As I wrote a couple of weeks ago, the local bus company is looking to raise fares in order to fill-in a big budget shortfall this year. But while METRO's fares have long been a bargain compared to other transit agencies (and compared to car ownership) there are serious and legitimate concerns that raising fares will impose a regressive tax on some of the city's poorest residents.
But in all the talk about raising fares, I'm astonished that there hasn't been much consideration to cutting costs. With that, I'd like to take a look at the bus route that goes right next to my apartment: Route 8.
In the four years I've lived at this address, in spite of the fact that its nearest bus stop is closer to my front door than our car's parking spot in the driveway out back, and in spite of the fact that I am a fairly regular bus-rider, I have never ridden a Route 8 bus.
I don't ride Route 8 for the same reason any other healthy and able-bodied person doesn't ride Route 8: if you live in any of the in-town neighborhoods "served" by the 8, it is almost always faster for you to walk where you're going than to wait and ride its serpentine route through the city.
A couple of winters ago, a local doctor and blogger thought he'd do the right thing for the environment by riding the 8 from his apartment in the West End to his office downtown. He chronicled the fiasco here; it's an excellent critique. An excerpt:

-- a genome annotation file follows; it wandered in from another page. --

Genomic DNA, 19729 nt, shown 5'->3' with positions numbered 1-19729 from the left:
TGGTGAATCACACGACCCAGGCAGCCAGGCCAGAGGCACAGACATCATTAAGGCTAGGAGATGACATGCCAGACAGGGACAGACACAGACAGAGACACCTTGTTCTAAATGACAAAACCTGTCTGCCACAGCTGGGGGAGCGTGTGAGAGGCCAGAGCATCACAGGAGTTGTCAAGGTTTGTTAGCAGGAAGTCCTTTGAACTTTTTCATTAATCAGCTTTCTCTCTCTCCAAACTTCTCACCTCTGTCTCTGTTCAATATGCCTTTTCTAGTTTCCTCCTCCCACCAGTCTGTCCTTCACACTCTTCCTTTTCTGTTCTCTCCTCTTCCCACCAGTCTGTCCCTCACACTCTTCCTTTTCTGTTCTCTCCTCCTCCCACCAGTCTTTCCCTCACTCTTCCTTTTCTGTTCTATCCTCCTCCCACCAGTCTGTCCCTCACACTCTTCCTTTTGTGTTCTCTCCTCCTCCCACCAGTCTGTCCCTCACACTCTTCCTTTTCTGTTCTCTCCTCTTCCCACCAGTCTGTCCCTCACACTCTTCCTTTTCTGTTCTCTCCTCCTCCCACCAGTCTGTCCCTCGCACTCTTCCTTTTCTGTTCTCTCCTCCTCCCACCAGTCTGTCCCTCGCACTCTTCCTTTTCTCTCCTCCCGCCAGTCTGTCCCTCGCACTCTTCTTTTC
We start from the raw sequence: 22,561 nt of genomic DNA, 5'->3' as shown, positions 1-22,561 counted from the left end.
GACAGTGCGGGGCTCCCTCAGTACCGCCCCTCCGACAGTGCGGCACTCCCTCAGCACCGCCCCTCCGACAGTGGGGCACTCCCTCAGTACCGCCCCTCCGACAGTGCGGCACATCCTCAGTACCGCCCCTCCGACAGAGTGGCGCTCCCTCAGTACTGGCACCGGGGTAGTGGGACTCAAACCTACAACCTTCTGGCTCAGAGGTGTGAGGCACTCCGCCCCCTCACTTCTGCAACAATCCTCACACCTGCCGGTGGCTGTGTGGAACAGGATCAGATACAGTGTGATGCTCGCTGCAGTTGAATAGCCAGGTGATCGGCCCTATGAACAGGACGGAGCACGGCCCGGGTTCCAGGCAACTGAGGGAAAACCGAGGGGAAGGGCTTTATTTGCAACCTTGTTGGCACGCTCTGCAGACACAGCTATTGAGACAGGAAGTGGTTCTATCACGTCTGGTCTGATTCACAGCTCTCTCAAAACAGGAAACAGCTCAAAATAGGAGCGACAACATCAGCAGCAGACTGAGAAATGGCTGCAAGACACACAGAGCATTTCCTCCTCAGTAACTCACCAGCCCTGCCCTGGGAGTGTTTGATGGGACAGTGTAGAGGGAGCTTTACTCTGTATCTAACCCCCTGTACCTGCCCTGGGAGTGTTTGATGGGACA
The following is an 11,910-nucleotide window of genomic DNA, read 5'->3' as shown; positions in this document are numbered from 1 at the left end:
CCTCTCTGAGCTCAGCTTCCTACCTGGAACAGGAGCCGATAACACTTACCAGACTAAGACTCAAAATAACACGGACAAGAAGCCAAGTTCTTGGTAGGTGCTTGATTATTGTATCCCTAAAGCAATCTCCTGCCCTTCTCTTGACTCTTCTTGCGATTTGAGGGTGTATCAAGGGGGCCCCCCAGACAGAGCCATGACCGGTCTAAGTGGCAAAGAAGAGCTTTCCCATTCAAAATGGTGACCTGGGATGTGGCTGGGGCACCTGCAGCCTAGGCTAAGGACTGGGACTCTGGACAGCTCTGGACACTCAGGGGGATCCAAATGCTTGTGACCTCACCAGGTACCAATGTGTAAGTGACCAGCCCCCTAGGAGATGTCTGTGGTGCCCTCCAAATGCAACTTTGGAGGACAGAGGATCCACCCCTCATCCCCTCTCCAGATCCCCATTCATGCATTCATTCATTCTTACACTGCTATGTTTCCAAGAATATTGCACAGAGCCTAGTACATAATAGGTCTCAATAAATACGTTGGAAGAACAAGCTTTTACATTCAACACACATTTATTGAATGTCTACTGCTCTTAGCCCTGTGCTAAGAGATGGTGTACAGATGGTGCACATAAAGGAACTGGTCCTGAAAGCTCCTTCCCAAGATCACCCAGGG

The city transit system boasts the motto "Convenient, Affordable, and Eco-Friendly!" ... I live in one of the two major in-town residential neighborhoods. My office is in the major business area. There is a city bus that stops right at my driveway, and I had seen a bus with the same number going right by my office.In short: the 8 is so inconvenient that the only people who ride the 8 tend to be people who have no other choice - the elderly and the handicapped (plus the occasional hapless do-gooder like Dr. Turbo, who rides it once and never makes the same mistake again). It's probably not the most environmentally-friendly option and it gives city-dwellers who try it the false impression that all of METRO's routes are just as inconvenient. And as long as it's burning lots of gas to serve only a handful of passengers, it's not budget-friendly, either.*
I'm sorry to report that the experiment was not encouraging. The good news: the bus indeed picked me up in front of my house and dropped me in front of my office, for $1.25. The bad news: everything else. Convenient? Dubious. The true route turned out to be even more serpentine than the map, to which it bore little relation. After ten minutes of riding, we had driven ten blocks but were still only two blocks away from [my house]. Passenger stops tended to be agonizingly long, due to the need to deploy various ramps or pneumatic lowering mechanisms for persons with walkers or other disabilities-- even then, these people had difficulty getting on and off. Then at one point a boarding passenger shoved a handful of coins into the till, causing it to jam... In the end, it took 22 minutes to travel the 0.9 miles to downtown-- about 2.5mph.